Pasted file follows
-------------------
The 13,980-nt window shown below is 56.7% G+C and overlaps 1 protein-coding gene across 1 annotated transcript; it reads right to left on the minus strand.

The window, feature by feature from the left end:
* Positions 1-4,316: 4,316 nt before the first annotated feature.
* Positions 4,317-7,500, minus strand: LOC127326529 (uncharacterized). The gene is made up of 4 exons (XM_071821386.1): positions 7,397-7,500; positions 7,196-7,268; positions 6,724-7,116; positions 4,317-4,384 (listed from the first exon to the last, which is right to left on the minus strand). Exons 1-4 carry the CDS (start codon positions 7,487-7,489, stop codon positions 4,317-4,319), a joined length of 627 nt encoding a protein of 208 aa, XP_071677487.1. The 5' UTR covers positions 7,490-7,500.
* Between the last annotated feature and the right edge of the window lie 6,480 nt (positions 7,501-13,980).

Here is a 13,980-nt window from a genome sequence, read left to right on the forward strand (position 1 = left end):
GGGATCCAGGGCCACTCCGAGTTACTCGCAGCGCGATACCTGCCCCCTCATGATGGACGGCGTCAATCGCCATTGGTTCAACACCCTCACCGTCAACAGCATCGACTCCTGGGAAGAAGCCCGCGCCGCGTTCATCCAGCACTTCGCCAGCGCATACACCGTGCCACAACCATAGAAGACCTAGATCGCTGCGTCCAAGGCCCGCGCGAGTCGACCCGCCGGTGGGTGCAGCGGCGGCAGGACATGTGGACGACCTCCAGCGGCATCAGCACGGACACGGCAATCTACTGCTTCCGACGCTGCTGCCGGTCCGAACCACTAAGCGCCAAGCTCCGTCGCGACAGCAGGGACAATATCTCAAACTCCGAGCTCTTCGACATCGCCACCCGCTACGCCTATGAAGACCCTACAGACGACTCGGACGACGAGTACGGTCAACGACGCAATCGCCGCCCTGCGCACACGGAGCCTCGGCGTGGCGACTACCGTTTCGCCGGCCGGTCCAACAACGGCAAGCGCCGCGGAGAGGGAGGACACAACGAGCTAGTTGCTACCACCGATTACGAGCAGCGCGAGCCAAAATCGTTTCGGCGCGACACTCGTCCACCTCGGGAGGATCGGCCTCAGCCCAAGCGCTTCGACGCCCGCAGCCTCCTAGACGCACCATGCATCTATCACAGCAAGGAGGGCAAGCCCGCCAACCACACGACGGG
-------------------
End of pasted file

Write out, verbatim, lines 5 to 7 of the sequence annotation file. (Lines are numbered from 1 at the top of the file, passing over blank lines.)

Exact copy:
* Between the last annotated feature and the right edge of the window lie 6,480 nt (positions 7,501-13,980).

Here is a 13,980-nt window from a genome sequence, read left to right on the forward strand (position 1 = left end):
GGGATCCAGGGCCACTCCGAGTTACTCGCAGCGCGATACCTGCCCCCTCATGATGGACGGCGTCAATCGCCATTGGTTCAACACCCTCACCGTCAACAGCATCGACTCCTGGGAAGAAGCCCGCGCCGCGTTCATCCAGCACTTCGCCAGCGCATACACCGTGCCACAACCATAGAAGACCTAGATCGCTGCGTCCAAGGCCCGCGCGAGTCGACCCGCCGGTGGGTGCAGCGGCGGCAGGACATGTGGACGACCTCCAGCGGCATCAGCACGGACACGGCAATCTACTGCTTCCGACGCTGCTGCCGGTCCGAACCACTAAGCGCCAAGCTCCGTCGCGACAGCAGGGACAATATCTCAAACTCCGAGCTCTTCGACATCGCCACCCGCTACGCCTATGAAGACCCTACAGACGACTCGGACGACGAGTACGGTCAACGACGCAATCGCCGCCCTGCGCACACGGAGCCTCGGCGTGGCGACTACCGTTTCGCCGGCCGGTCCAACAACGGCAAGCGCCGCGGAGAGGGAGGACACAACGAGCTAGTTGCTACCACCGATTACGAGCAGCGCGAGCCAAAATCGTTTCGGCGCGACACTCGTCCACCTCGGGAGGATCGGCCTCAGCCCAAGCGCTTCGACGCCCGCAGCCTCCTAGACGCACCATGCATCTATCACAGCAAGGAGGGCAAGCCCGCCAACCACACGACGGG